The wish to balance the interests of his people and to remain faithful to the legacies and dreams of his icons have informed the nature of Jim's public undertakings, but have also put him in trouble. He has tried to follow closely on the footsteps of the Great Zik and has often earned the wrought of those who have hated Zik's guts and foresight. In the 1950s, Zik and Sir Louis Odimegwu-Ojukwu had set up the African Continental Bank (ACB) to help the people with the financial capacity to start businesses which would in turn empower other people. For that, Zik got into trouble with the colonial masters who set up the famed Foster-Sutton Commissioner of Enquiry which, in spite of suborning some close associates of Zik at the time, were unable to establish a prima facie case of criminality against him, principally because they feared a political backlash.

In setting up the Savannah Bank, Nwobodo had also hoped that his bank would be able to empower fellow Nigerians and had suffered a harsher fate. For no reason which Olusegun Obasanjo has been able to utter in public till today, he shut the doors of the thriving bank, laying waste hundreds of jobs and deposits of Nigerians in that institution with the largest branch network in the country. Understandably, Jim and his well-wishers continued to battle until two years ago, when the wheels of justice ground to the point where it had no other alternative or justification than to ask Jim to reopen the gates of the bank after a total devastation has been done to the assets and psyche of its owners, shareholders and depositors.

But as Obasanjo and his ilk must have since realized, like a cork, the Igbo spirit can never be pushed under the waters of hatred. He shut down the airline, banks and oil businesses of Dr. Orji Uzor Kalu in Nigeria, but today they have become larger elsewhere, manuring the economic growth and prosperity of other lands. Very soon, Savannah Bank will rise from its ashes too assume its place among the great financial institutions of the world. That is the promise we proffer to Obasanjo and the other Igbo haters of this world.

If Jim has stayed on in politics, it is not because, like the opportunist politicians who see politics as an end in itself, he has not hoped to gain anything personal from it; but rather to stay relevant enough to serve and represent his people. That was the whole essence of his going into the Senate where he always stood on the side of issues that are relevant and important to Nigerians in general and his Igbo people in particular. He had also sought the presidential slot in 1979 and seemed to have upset many Igbo people who had felt that he was pouring sand into Alex Ekwueme's gari.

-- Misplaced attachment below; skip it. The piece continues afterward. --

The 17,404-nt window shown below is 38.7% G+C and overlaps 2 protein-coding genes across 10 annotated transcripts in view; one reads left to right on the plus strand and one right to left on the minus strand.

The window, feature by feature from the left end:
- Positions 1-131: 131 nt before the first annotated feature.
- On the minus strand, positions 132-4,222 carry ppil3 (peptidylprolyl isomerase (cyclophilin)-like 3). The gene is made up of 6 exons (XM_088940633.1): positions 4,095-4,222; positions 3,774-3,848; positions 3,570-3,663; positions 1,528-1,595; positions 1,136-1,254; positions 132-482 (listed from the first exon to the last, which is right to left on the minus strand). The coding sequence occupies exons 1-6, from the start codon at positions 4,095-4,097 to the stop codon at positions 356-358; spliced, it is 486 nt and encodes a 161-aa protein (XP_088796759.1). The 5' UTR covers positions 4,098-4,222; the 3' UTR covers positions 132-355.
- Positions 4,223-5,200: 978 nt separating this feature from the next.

It is not for me to state Jim's reasons for exercising his rights alongside Ekwueme, but I do know that at a public function in November 2008 at Abuja, Nwobodo had promised to explain to Ndigbo and the world why he did what he did. For some of us, such an explanation is not even necessary as it is clear that one of the greatest banes of Ndigbo in the present and past politics of Nigeria is that in their extreme emotionalism, they chase shadow instead of substance.

And if our people would start to embark on deep thinking in politics instead of the nzogbu nzogbu approach, and place Jim and Ekwueme side by side, on account of the hard facts on the grounds and on the basis of solid political achievements and legacies left by both men on the polity, many would have difficulties in claiming that Ekwueme has a greater claim to the leadership of Ndigbo than Jim. Moreover, I have been amply instructed by Dr. Chuba Okadigbo, my teacher and mentor that, 'In politics, what is important is not who is best qualified, but rather who is most acceptable'.

Having said that, it is only for Jim to explain himself on some of questions that are still begging for answers from Nigerians. The sooner he does. the better